Dr. Idris welcomed the ratification of these two key treaties by the United States of America and urged other countries to speed up the ratification process to enable entry into force. At least 30 states must adhere to each of the treaties before they enter into force, which would herald a new era for copyright and related rights on digital networks and trade in products embodying such rights. At present, nine countries have ratified the WCT and seven countries the WPPT.
In addition, Secretary Daley underlined the vital nature of WIPO's work in today's "technologically-driven economy". "Especially as the Internet grows, WIPO will have an ever-increasing role to play. So I look forward to a global dialogue on all the intellectual property issues the Internet raises, " he added. Secretary Daley commended WIPO's work in trying to curb the abuse of trademarks on the Internet. Earlier this year, WIPO presented a series of recommendations to the Internet Corporation for the Assigned Names and Numbers (ICANN), the non-profit international corporation formed to oversee a select number of the Internet's core technical management functions. The WIPO report addressed questions relating to domain names and intellectual property related dispute-resolution issues. Secretary Daley told the Conference that ICANN adopted WIPO's recommendations on a uniform dispute resolution policy. "WIPO demonstrated, once again, the key role it can play in solving the complex Internet issues. And I thank them for all the work they have done."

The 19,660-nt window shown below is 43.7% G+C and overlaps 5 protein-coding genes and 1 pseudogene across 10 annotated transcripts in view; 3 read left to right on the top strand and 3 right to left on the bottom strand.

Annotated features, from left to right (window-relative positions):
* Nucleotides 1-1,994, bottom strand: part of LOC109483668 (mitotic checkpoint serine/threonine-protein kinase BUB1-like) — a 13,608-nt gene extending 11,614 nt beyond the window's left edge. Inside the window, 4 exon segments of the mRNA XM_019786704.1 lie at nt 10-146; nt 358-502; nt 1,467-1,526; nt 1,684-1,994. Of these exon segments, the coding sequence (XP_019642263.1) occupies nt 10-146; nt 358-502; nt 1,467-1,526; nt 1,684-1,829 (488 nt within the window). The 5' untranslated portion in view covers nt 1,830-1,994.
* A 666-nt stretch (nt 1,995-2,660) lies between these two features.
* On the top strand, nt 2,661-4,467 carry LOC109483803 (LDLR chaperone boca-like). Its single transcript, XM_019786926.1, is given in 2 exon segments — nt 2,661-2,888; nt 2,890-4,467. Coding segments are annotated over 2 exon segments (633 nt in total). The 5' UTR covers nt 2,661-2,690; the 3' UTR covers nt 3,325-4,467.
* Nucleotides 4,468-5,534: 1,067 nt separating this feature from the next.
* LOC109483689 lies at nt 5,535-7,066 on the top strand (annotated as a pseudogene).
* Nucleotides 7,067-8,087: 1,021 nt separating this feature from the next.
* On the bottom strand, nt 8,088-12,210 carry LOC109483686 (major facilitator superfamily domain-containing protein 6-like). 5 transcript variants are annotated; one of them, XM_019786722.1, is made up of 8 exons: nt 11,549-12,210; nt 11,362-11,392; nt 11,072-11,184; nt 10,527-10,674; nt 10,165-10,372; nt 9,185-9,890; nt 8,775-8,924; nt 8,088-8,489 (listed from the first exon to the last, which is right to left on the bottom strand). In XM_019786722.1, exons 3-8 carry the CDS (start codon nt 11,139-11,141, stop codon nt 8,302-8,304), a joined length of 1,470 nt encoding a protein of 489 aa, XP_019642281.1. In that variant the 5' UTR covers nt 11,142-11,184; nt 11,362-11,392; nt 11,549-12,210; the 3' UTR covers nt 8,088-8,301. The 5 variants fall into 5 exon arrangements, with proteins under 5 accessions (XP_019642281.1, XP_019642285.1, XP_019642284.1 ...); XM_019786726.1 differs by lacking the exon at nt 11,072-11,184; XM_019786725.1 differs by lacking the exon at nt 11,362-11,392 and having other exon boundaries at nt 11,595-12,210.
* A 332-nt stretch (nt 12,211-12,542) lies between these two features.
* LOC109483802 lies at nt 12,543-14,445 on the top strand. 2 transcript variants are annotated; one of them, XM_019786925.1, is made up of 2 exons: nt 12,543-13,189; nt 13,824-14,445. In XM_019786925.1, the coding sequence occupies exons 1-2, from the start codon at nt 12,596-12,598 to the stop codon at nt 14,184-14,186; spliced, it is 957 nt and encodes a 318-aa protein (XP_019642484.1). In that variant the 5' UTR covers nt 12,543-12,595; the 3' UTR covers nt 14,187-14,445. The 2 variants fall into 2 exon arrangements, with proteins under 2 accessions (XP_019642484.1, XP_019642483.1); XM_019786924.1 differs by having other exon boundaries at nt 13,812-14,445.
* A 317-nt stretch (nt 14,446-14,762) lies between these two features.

Secretary Daley said the only way the Internet will ever reach its potential "is if we strengthen its intellectual property protection." He observed that the only products that can be delivered on-line are intellectual goods, such as music, software, and literary works which benefit from copyright protection. He also underscored the benefits of using the Internet for electronic commerce for developing countries. Secretary Daley said the Internet offers artists from all over the world - developed and developing countries alike - the same opportunities for marketing their works.